Incidence and risk factors for pin tract infection in external fixation of fractures
Background: Pin tract infection is a complication when using external fixation. The objective of this study was to estimate the incidence, rate and risk factors for pin tract infections after external fixation in the orthopedics wards in a major teaching hospital in Togo (West Africa).
Methods: A one year prospective cohort study was conducted at the Tokoin Teaching Hospital in Lomé. All trauma patients treated by external fixation during this period were included in the study. There were 50 patients with 52 fractures who underwent external fixation. Their mean age was 33.9 years. The number of pins used was 257. Patients were interviewed and daily observed during their hospitalisation. Surveillance was continued if the patients were discharged before the removal of the external fixator. Care of the pin site was performed in accordance with a standard protocol for all patients. The scoring system for pin-tract infection described by Checketts was applied to each pin site with the same assessor scoring all pins. To estimate the risk factors of the pin tract infection, statistical analyses were performed. The level of statistical significance was set at p<0.05.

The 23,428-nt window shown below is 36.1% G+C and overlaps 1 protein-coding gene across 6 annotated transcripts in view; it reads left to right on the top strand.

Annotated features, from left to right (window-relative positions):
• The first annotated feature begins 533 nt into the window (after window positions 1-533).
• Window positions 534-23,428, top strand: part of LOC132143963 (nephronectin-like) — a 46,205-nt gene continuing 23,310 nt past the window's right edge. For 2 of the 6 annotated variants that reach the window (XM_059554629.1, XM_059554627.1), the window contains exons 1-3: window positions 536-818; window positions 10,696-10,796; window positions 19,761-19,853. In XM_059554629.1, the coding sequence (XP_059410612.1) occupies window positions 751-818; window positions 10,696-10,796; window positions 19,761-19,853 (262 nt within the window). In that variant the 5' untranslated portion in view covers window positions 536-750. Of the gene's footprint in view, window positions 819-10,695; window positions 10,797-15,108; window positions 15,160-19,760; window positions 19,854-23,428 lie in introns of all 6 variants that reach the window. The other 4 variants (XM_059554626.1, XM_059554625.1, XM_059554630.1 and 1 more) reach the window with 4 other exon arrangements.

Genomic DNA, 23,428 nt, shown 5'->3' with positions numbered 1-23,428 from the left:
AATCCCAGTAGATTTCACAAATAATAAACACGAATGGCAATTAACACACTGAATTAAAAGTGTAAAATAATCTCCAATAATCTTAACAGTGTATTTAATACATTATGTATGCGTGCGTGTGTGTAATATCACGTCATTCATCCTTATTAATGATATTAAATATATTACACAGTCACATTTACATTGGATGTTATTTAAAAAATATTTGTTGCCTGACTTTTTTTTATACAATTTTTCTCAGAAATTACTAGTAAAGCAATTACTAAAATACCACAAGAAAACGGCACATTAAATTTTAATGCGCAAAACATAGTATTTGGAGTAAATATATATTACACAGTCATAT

Results: Assessment of these pins after operation revealed pin tract infections around 152 pins. The incidence rate of pin tract infections was 59.1%. According to Checketts' scoring system for pin tract infection, there were 93 pins scored grade 1, 32 pins grade 2, 15 grade 3, 8 pins grade 4 and four pins grade 5. No pin scored grade 6. According to fracture sites requiring external fixation, the incidence rate of pin tract infection was 40.6% for distal radius fractures, 57.5% for tibia fractures, and 87.5% for femur fractures. The incidence increased from 20.5% in closed fractures to 75.9% in open fractures. When the pins were inserted manually, the incidence rate was 35.5%. Analysis identified three risk factors for pin tract infections: femur fractures (OR: 13.61; 95% CI: 6.69-27.68; p< 0.001), open fractures (OR: 2.67; 95% CI: 1.34-5.33; p= 0.005), and when pins were inserted with power (OR: 3.47; 95% CI: 1.51-7.95; p= 0.003).
Conclusion: There is a high incidence of pin tract infections after external fixation for fractures in our department in comparison with other series from developed countries and some developing countries. Despite the limitations of this study, several variables have been found as factors which may influence these complications. Points for intervention could be an adequate pin insertion technique and a better pin care.
Key words: External fixation, pin tract infection, fracture, developing country